"Huh?" she replied, "of course you can hurt someone with a knee strike!"

I have definitely found my sport - my rendition of the running man has already hurt many people. Rivaled only perhaps by this guy:

Three people linked to US Consulate in Mexico Killed

A chilling reminder of what we may be getting ourselves into.

Both the New York Times and NPR have covered the story.

In the sun!

I was grumpy at work and this new music video from She & Him cheered me right up. How cute is Zooey?

I am also digging this song:

Muay Thai

After refusing to go to muay thai class with Cyn who has been begging me for almost one solid year, I finally donned some sweaty wraps and gloves and joined her last night. The teacher is considered master status and can apparently swing moves like Sayid from LOST and break a dude's neck with his bare ankles. Terrifying, right? Wrong! His name is Kenya, he's a refugee from Cambodia, and he giggles even more than Cynthia and me put together.
I was pretty nervous before class but it turned out that there was no reason to be. The fellow boxers in attendance (I'm going to go ahead and include myself in this category from now on) seem to have also been drawn in by Kenya's jovial, but badass spirit and all appeared to emulate him. Rather odd scene really - watching some incredibly built guy kick his bare leg into a pad, creating a cracking sound that rivals the sound and jolt of a shotgun, then catches you gawking and immediately flashes all the teeth in his head as his lips part into a huge grin.

I'm very excited to join the ranks and follow suit. I'm going to buy my own wraps and gloves now.


As I posted about previously, we made the decision to give our dog Moony away before joining the Foreign Service. Last night I had a dream that I was yelling at Moony's new mom. She was trying to force me to pay his newly accrued vet bills and I was getting upset explaining how that is definitely now something that falls under her jurisdiction now blah blah blah. What could this all mean? Hmmmmm maybe I want my dog back? ya think?

Also yesterday I sent many packages to many people and somehow managed to make it the most stressful thing I've done in weeks. How is that even possible? The very patient and understanding woman behind the counter actually asked me if this was the first time I ever mailed anything (did I mention that people seem to think I'm a lot younger with bangs?). I didn't have the heart courage to tell her that yes, in fact I had, and I definitely wasn't advertising that my very own father is a retired USPS carrier.

Taking Moony to Muir Beach:

plans to ward off extreme culture shock

What Is Culture Shock?

"Culture Shock characterizes an emotional disorientation, caused by continuously unexpected reactions from the new culture. Culture shock can manifest in: anxiety; sadness; depression; migraines; burn out; reduced energy levels; new and/or increased tensions and sometimes aggression in the family; isolation and more." (taken from I don't think they'll mind)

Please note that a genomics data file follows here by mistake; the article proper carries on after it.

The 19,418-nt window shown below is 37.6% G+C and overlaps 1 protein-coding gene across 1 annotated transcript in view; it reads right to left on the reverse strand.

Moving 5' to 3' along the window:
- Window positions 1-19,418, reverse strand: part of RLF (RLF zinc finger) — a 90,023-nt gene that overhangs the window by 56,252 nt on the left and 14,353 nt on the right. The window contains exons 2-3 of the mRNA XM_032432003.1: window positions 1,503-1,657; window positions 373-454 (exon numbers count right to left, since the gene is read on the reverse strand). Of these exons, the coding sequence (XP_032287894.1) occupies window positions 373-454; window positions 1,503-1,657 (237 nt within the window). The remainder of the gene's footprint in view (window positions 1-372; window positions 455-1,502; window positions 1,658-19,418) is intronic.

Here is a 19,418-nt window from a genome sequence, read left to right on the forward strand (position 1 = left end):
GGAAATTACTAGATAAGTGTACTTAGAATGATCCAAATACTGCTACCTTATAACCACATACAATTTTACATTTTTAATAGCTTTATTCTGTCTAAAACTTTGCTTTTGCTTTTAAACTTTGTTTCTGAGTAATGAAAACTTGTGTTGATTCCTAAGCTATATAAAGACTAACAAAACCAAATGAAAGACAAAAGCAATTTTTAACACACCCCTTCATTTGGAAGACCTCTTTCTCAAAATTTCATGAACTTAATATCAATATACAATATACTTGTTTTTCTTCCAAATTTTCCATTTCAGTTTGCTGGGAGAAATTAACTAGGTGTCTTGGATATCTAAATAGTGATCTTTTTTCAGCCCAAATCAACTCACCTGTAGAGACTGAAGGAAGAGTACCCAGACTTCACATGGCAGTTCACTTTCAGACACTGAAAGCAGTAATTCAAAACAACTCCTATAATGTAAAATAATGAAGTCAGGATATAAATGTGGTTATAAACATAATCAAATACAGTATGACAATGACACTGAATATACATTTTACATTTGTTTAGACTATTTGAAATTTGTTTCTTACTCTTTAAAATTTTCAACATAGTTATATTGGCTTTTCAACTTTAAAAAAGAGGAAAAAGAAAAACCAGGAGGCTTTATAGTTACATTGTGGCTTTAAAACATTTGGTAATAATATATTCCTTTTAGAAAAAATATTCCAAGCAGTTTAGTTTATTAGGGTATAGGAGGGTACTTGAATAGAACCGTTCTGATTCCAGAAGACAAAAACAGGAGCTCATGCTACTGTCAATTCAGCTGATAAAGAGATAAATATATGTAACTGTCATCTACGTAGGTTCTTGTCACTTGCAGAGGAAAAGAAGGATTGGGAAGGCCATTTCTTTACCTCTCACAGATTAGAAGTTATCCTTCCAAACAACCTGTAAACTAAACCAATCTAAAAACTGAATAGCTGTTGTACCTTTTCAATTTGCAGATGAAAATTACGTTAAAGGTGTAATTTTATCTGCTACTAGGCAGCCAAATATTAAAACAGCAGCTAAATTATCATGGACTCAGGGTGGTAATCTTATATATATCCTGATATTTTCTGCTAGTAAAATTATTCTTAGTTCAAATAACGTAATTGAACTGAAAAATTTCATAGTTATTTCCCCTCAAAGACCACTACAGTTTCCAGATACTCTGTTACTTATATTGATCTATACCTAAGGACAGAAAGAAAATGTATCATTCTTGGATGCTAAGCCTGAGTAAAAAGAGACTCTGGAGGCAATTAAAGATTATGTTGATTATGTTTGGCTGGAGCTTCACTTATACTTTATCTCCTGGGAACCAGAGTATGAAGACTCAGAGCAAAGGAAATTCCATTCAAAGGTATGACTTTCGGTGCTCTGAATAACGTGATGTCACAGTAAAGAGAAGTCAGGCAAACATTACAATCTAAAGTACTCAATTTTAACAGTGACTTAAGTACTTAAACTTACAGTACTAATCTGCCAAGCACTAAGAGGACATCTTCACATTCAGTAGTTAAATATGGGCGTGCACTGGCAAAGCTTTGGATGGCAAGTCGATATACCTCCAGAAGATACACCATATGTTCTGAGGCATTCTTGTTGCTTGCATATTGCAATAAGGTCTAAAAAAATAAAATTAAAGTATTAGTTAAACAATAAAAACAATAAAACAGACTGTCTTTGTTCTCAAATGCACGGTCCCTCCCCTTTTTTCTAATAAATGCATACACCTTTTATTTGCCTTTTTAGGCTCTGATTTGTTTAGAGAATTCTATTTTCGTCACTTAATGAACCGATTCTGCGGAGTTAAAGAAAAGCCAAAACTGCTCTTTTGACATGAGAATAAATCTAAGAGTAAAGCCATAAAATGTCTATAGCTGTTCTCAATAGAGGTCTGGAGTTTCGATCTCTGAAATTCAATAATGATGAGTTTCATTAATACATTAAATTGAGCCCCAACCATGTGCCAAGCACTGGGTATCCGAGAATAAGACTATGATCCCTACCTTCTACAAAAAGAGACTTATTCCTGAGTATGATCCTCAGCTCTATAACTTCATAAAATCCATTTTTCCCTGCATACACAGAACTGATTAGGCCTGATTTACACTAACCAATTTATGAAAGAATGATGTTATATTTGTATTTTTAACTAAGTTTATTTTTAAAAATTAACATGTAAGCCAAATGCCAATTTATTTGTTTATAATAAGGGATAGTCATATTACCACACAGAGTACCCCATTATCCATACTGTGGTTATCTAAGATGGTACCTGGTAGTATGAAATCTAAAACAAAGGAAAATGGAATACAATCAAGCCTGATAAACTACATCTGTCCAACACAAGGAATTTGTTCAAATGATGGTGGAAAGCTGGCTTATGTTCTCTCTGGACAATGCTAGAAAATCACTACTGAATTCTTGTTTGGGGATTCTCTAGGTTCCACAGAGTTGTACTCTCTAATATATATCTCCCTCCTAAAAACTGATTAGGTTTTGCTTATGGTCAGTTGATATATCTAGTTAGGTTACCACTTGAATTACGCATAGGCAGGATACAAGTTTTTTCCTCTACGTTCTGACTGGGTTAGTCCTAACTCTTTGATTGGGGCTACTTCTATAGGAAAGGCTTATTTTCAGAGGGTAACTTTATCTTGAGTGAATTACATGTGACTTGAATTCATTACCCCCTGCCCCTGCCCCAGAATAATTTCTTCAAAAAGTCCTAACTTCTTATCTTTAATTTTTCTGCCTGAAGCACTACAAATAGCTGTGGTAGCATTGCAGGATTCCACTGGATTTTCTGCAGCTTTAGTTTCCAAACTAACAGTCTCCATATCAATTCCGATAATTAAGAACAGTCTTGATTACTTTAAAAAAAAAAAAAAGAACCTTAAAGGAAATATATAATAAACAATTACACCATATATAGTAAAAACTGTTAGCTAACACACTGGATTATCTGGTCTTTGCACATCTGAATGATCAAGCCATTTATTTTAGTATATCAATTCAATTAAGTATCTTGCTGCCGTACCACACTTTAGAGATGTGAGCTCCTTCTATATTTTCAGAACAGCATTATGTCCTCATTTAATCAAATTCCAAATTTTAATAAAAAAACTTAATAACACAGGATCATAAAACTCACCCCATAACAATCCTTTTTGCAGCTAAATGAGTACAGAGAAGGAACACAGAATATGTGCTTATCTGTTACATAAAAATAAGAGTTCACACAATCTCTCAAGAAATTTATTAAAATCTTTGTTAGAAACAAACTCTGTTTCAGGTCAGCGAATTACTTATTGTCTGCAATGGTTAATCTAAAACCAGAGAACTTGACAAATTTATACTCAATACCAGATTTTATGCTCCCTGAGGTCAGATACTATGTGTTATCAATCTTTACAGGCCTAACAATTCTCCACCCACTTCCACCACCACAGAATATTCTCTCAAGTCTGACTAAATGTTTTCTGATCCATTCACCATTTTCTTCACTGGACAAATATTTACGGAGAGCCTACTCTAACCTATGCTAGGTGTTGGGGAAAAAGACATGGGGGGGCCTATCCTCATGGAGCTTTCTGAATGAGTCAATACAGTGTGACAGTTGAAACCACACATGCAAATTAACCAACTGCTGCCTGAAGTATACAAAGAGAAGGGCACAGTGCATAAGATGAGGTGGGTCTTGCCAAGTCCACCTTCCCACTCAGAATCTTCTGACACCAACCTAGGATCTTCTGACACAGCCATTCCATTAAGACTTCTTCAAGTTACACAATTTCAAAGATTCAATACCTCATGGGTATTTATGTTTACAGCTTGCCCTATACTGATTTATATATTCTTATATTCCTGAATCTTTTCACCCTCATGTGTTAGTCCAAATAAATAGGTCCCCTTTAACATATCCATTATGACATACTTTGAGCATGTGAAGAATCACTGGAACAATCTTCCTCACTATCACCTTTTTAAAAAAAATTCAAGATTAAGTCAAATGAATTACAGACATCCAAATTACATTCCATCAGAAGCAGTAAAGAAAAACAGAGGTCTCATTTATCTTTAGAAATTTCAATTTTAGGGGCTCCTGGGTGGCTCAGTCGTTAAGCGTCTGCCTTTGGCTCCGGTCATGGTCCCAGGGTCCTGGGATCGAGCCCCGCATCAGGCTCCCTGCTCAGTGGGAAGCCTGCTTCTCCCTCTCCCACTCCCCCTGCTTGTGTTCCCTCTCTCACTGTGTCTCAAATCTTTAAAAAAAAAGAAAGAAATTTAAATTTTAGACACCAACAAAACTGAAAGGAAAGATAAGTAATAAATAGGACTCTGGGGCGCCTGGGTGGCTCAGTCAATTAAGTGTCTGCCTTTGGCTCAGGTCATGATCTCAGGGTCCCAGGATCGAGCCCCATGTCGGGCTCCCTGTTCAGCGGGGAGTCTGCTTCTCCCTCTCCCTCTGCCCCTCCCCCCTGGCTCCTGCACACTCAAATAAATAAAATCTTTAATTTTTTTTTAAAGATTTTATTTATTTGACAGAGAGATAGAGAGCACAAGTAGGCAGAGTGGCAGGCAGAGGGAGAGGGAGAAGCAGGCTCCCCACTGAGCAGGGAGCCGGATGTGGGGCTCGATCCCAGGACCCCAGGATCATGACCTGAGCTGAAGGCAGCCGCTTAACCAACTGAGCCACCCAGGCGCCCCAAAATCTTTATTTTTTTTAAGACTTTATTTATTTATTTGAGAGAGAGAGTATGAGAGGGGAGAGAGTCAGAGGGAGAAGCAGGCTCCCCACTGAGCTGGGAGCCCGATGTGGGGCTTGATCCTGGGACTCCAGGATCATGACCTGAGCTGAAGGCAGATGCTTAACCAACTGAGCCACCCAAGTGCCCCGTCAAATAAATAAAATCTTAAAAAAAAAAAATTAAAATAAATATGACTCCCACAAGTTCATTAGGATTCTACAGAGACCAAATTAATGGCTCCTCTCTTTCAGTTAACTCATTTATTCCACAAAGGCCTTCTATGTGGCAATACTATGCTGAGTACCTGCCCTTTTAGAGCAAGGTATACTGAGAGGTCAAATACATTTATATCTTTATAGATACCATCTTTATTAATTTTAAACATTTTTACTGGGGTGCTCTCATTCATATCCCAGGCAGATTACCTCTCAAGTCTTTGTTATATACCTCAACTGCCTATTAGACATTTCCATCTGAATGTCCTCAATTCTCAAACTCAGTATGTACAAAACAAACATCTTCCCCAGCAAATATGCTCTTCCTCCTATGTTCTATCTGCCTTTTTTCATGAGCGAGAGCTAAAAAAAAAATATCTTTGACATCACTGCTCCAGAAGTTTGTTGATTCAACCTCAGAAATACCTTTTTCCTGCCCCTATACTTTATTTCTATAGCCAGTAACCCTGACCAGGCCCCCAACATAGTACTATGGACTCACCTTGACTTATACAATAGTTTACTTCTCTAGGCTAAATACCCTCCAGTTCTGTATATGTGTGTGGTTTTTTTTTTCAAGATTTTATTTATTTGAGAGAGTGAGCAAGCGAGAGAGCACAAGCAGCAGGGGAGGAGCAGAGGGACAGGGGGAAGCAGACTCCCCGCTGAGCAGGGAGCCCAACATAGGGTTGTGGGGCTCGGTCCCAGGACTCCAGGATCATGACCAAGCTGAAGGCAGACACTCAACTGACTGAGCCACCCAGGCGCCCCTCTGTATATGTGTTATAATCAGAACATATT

I plan to wholeheartedly go through each of the common stages: Stage One: Honeymoon Period; Stage Two: Crisis Period; Stage Three: Adaptation Period; Stage Four: Stabilization Period. I'm sure there will be tears, tantrums, periods of elation, sadistic declarations, and eventually contentment.

In hopes of not driving my loved ones too insane, I've started a list of things I would like to learn and do should this roller coaster start careening out of control.

* obtain a BS
* hopefully get a Physicians Assistance certificate
* ESL certification
* cooking/baking
* pottery
* martial arts/self defense (I'm starting Muay Thai Kickboxing this week)
* join sports teams
* guitar/piano/other instruments
* canning/fermenting foods
* learn local cooking techniques
* brew beer/make wine
* photography
* study history and geography - esp locally
* get better at public speaking
* be more spontaneous and simultaneously more organized
* travel, travel, travel
* meditate
* write things I'm grateful for every evening (I will try to begin this tonight)

slowly, so slowly

While we're certain that we will be moving abroad, we just don't know when. I'm sure every potential FSO and their families know this purgatory well. Maybe you forget about it later once you are in Hong Kong or Tajikistan or wherever; maybe you wish to go back to that once undesirable waiting game. In any event, I have decided to be as proactive as possible so that once we get the call, I will be ready in seconds flat. Moony has been relocated, I have a buyer for my business, and I'm already beginning to pack up our condo to get ready for the sell. I also promise to do my taxes early this year.

In more fun news, we are making a list of all the things we want to do/see before we move away from this lovely, lovely City and it's even more enchanting surroundings. Some that made the cut include: Tahoe, The Grand Canyon, Vancouver BC, and San Luis Obispo. OK so maybe a few of these aren't really proximal but they'll probably feel that way once we are in South Africa. I will keep you apprised of those upcoming adventures.